Process jars (i.e. boil) the jars for 10 minutes (adjust for altitude, if necessary). Remove jars and cool.
Check for Seal and Store
Check lids for seal after 24 hours. The lid should not flex up and down when the center is pressed. Store any unsealed jars in the refrigerator and use them right away.
Check out more canning basics.
The uses for our blueberry sauce seem endless, but so do the variations. Here are two of my favorites.
While our sauce does contain lemon juice more lemon is needed to make a full-flavored lemon blueberry sauce. Adding the zest of one lemon to the sauce will impart enough oils to punch up the flavor. Lemon zest has a lot more flavor than the fruit's juices. Alternatively, you can swap out the vanilla for lemon extract.
Balsamic- Blueberry Sauce
Skip the vanilla and add 2 teaspoons of high-quality balsamic vinegar. Stir in at the end. This is a great option if you are using the blueberry sauce for a savory recipe like a roasted duck or venison steak. Or turn it into a salad dressing.
You can also use different berries to make this recipe or mix them together. Hmmm... a strawberry syrup sounds nice right about now.
More Blueberry Recipes
💬Frequently Asked Questions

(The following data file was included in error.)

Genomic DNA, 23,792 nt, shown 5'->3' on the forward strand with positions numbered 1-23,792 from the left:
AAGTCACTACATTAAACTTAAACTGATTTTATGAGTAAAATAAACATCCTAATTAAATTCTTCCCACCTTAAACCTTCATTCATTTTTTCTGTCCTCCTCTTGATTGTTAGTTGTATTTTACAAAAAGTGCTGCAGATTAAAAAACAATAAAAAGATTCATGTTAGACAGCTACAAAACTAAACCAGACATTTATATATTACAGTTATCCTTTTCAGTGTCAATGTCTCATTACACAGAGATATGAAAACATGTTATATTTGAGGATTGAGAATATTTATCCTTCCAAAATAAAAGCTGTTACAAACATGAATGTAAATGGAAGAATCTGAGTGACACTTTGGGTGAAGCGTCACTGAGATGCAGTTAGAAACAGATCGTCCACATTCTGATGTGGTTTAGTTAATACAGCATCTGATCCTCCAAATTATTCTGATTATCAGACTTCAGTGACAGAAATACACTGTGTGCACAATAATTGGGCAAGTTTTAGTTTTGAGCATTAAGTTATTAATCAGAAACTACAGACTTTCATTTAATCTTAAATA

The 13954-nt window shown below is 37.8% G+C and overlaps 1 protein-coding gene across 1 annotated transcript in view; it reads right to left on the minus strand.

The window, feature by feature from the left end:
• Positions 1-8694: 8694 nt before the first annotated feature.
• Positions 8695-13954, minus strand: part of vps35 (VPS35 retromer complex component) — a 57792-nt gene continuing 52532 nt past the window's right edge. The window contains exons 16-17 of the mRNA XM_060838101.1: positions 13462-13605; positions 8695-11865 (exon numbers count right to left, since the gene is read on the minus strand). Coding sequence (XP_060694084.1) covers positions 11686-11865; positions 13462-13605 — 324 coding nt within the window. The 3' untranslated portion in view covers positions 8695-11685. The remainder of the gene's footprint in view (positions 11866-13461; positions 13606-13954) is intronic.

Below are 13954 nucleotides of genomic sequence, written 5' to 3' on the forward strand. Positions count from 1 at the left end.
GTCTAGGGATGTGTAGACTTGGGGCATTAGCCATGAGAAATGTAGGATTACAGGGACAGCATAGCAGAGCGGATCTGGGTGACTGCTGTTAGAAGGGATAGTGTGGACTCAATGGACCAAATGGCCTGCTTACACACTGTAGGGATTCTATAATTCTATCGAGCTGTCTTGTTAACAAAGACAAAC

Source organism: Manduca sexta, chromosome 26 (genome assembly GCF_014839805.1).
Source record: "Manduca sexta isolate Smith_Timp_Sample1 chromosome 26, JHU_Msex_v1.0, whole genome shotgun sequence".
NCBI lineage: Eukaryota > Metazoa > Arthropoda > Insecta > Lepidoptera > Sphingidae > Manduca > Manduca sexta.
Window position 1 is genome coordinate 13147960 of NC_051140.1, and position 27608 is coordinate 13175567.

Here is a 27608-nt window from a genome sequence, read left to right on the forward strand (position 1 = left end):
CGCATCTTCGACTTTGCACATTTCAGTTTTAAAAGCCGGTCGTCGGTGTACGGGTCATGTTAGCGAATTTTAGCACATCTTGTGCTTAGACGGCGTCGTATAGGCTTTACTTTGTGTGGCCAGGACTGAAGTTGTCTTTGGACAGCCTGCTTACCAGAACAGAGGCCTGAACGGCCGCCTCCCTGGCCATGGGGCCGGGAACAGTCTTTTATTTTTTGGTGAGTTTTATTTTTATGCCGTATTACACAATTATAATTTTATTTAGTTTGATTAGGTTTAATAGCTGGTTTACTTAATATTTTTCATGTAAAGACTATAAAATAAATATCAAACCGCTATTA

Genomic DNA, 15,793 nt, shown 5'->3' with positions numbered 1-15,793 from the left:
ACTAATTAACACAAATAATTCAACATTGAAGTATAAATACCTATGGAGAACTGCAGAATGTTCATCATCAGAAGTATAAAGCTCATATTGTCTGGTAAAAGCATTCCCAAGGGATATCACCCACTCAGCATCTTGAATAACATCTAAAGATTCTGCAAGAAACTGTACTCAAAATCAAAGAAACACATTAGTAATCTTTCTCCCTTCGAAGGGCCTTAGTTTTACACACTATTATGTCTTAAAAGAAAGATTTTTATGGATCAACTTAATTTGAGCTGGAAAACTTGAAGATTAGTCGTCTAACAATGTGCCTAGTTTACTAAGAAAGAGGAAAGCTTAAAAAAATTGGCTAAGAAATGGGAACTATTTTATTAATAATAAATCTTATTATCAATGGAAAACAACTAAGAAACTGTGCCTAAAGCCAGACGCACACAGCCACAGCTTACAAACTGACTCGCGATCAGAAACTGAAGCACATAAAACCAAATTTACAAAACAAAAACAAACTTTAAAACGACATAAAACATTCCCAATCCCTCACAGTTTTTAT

Blueberry sauce is naturally thickened thanks to pectin that is released during the boiling process. If the sauce is too thin return it to a boil in 5-minute increments until the desired consistency is reached. Thin out the sauce with warm water if needed.
Yes, blueberry syrup can be frozen. Store in a container with a tight-fitting lid, be sure to leave enough headspace for the syrup to expand. Thaw in the fridge overnight before using.
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📖 Printable Recipe Card
Homemade Blueberry Syrup
- Add all ingredients, except vanilla extract to a small saucepan. Lightly crush blueberries with a potato masher or the back of a spoon.1 cup fresh blueberries, ½ cup granulated sugar, ½ cup water, 1 tablespoon lemon juice
- Place over medium-high heat. Bring to a boil, then reduce heat to a simmer. Simmer for 15 minutes, stirring occasionally.
Blueberry Pancake Syrup
- Cool sltighy and serve. voer waffles, french toast, or pancakes.
Blueberry Simple Syrup
- Using an immersion blender, blend the sauce for 30 to 60 seconds
- Strain the sauce through a fine-mesh sieve, pushing the blueberries to extract as much juice as possible. Stir in vanilla extract. Serve warm or at room temperature.½ teaspoon vanilla extract
- You can also use whole frozen blueberries in this recipe. Thaw before using.
- Syrup can be stored for up to 2 months in the refrigerator.
- See the blog post for notes about canning.